THE world as we know it is changing and so must our ways of doing work as well as our ways of leading in organisations. As we experience the new, we need to adopt a leadership style that caters for the fast changing ways of doing work until we settle into a new normal.
Stakeholders’ demand patterns are evolving rapidly with the introduction of concepts such as disruptive technology and digitisation of business. Established businesses and industries are being commoditised or replaced through digitisation, bio-science advancements, the innovative use of new models and automation.
With the accelerating digitisation and democratisation of information, new boundaries that protect organisation’s intellectual property must be set in place and leaders that understand the need for coopetition (collaboration between business competitors, in the hope of mutually beneficial results) rather than competition must be found in every organisation. The increased volume, transparency, and distribution of information require organisations to rapidly engage in multi-directional communication and complex collaboration with customers, partners and colleagues.
As the need for creative knowledge and evolution towards learning-based tasks become more rampant, organisations must present a distinct value proposition to acquire – and retain – the best talent, which is often more diverse. These “learning workers” often have more diverse origins, thoughts, composition, and experience and may have different desires (for example, millennials).
They will also thrive under a different style of management from the ones most leaders are known to exercise. All these silently radical changes usher in the need for agile leadership.
Today’s leader must learn to be present to gain insights into all these changes happening in the business world. Ordinarily, being strategic is critical to success, however, it is just as important, if not more so, to lead effectively in the present moment. Being present creates greater awareness in addressing the right challenges facing your team.
An agile leader is one who inspires creativity and innovation in the team they are leading. It is not enough to establish new methods of doing work, one must ensure that this is constantly improved upon. As such, leaders must inspire creativity and innovation within employees so that, as the organisation propels forward, employees are directly contributing.
Giving employees some of the decision-making power in terms of how and when they should deliver results gives them a strong sense of ownership. This is turn improves their engagement and commitment to the organisation.
With digitisation and automation, the speed of doing business and changes to such improves greatly. To be agile means to be able to move fast. In most instances organisation’s factor in turnaround times for delivery on projects as part of their value proposition. This shows simply that speed is often essential to business success.
When a company moves fast to solve a problem, create a product or respond to a need, this gives them the proverbial competitive advantage over others – this often becomes the business that wins. Agile leadership is critical in such an instance as the agile leader will understand the need for the organisation to remain the front runner in their business and so will avoid unnecessary bureaucracy and protocol in the organisation.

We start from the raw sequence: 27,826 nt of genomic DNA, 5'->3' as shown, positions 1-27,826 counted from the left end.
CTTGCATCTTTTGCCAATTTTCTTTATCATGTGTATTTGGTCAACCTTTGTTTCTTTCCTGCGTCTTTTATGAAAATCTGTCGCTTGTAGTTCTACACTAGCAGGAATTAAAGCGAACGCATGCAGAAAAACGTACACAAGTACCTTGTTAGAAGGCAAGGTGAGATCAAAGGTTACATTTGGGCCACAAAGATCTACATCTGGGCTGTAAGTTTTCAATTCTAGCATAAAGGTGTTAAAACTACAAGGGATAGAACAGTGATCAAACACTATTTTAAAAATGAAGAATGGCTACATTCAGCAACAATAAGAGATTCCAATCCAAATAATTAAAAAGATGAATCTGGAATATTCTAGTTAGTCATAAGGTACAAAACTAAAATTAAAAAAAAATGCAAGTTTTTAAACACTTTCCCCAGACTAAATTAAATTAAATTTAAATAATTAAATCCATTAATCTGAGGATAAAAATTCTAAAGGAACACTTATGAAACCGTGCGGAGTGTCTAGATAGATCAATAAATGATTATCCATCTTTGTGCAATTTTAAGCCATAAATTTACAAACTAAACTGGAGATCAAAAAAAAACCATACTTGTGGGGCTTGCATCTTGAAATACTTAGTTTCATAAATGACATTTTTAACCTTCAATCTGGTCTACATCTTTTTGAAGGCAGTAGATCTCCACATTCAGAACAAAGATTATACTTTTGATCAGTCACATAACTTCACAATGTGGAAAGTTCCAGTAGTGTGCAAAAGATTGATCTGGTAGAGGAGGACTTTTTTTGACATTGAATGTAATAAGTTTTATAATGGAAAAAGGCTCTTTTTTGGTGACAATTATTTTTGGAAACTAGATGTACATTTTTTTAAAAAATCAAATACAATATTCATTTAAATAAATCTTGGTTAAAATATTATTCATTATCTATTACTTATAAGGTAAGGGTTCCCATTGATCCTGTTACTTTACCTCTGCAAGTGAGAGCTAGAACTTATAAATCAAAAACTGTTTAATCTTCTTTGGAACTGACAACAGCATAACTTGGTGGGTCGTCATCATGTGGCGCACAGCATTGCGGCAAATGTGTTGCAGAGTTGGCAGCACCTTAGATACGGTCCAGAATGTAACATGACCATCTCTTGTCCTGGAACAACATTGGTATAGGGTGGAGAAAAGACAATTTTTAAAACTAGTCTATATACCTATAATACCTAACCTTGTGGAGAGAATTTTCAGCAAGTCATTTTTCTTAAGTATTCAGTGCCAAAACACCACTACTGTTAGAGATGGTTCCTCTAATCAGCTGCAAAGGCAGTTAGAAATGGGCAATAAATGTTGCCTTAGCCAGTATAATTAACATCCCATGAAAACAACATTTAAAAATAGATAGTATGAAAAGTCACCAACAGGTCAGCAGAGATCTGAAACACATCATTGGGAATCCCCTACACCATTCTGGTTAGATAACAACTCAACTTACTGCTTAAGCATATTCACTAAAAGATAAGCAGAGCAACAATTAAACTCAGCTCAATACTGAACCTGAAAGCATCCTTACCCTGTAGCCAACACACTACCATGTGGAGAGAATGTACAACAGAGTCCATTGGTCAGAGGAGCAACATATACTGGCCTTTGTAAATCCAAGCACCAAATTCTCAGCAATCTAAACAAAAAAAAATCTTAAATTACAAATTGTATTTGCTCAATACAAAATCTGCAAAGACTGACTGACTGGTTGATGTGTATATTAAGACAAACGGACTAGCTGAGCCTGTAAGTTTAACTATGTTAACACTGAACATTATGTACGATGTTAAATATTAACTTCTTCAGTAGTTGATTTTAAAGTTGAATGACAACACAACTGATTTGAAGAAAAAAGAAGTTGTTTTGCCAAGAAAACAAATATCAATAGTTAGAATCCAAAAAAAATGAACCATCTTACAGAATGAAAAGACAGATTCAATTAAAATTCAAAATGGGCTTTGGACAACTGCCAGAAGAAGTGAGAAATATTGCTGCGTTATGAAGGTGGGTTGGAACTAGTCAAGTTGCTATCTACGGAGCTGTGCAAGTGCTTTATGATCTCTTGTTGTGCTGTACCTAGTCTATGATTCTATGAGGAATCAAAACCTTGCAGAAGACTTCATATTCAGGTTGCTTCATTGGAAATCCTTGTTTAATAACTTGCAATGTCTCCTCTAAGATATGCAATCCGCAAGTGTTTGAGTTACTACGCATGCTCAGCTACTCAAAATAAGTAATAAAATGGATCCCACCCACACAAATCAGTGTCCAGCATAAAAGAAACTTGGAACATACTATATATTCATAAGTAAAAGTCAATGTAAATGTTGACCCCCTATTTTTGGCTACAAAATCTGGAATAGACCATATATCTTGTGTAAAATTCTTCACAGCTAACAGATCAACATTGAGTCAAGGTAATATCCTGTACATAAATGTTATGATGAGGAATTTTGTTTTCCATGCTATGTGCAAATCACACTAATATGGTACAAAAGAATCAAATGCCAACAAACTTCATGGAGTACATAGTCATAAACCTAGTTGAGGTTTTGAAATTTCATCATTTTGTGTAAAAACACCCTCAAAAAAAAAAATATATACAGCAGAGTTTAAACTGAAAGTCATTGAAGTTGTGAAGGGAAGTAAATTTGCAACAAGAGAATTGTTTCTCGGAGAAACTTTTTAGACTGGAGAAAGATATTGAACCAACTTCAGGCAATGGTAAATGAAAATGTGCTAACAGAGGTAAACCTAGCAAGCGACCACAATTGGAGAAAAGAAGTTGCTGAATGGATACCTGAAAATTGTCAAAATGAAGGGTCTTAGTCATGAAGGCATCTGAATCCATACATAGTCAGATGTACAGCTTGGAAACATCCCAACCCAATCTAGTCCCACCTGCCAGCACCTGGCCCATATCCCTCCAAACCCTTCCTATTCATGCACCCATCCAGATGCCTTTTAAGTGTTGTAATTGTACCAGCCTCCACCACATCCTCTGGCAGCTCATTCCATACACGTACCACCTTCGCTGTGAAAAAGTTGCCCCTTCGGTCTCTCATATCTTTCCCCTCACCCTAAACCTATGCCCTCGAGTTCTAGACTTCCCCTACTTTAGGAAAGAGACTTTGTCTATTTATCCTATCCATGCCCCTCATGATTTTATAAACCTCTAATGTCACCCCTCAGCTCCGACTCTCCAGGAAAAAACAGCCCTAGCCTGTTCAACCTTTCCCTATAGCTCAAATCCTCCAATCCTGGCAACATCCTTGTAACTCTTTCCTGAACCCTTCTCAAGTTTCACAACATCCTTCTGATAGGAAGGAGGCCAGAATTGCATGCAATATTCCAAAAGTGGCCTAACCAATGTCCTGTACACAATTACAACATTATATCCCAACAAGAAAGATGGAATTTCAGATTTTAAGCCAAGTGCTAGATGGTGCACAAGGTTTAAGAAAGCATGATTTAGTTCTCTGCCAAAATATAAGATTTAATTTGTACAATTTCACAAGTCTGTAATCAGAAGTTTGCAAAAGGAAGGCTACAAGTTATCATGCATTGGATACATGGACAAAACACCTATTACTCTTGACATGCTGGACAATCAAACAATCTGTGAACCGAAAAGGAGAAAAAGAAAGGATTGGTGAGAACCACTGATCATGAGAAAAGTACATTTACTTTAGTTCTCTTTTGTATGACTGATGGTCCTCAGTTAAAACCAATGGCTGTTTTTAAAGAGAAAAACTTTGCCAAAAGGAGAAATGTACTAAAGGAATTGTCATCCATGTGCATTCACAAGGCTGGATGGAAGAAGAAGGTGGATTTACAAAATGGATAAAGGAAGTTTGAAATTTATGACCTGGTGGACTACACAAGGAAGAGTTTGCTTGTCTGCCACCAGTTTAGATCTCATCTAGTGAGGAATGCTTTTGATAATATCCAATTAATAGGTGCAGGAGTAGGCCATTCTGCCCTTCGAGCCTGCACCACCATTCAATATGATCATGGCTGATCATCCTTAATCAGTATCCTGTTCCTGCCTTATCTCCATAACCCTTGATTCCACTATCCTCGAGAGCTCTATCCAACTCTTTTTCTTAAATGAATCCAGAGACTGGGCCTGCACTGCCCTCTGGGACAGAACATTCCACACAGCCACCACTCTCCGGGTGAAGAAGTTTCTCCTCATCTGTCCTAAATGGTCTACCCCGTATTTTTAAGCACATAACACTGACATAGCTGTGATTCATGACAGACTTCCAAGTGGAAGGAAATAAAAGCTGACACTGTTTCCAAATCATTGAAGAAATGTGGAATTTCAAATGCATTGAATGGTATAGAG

The agile leader must be able to look at the big picture objectively, breaking it down into small manageable chunks. This makes one more productive as the smaller milestones are easier to conquer as opposed to one mammoth task. When the leader implements small portions of a plan, it becomes easier to identify where adjustments should be made to manage resource drainage and improve systems efficiency.
The agile leaders thrives in the face of uncertainty and rapid change because they are constantly ready to face a new challenge, adopt a new way of thinking or of doing business and to accommodate input from their team members. It is easier for them to manage on a day-to-day basis because they take an approach that allows them to adopt through implementing frequent, incremental changes that constantly produce value. As a result, they are constantly winning in the face of adversity.
A lot of leaders today are die-hard fans of their tried and tested methods of leading and managing. Being agile means they must be willing and able to quickly let go of what is not working and try something else. It also requires them to be able to move on and not return too quickly to those tried and tested ways.
We have all been taught that we must believe strongly in our beliefs, however, it is also true that once accepted, beliefs can become a reality that is hard to alter. The agile leader must embrace the paradigm shifts as they happen in order for them to remain effective.
The world we exist in requires us to doubt a leader who is anything but consistent, firm and resolute. However, we also live in a fast-paced and chaotic environment with few constants. Therefore, leaders who are firm may appear strong, but they often fail to adapt and often lose their reputation as an effective leader.
The ability to listen, learn and adapt one’s position is a valuable skill that requires vulnerability, confidence and psychological safety. As well as the ability to sift information that is useful to the organisation from the information that is coming at them from all directions.
We must not lose the plot and become over agile, as it will only result in a chaotic and haphazard way of leading our organisations. Agility is not an excuse for chaos, continual pivoting without strategy or indecision on your team. In today’s world, it is a defined and strategic approach to effective leadership.
Karen Manyati is the director of Zimbabwe Leadership Forum and writes in her personal capacity. She can be reached on [email protected]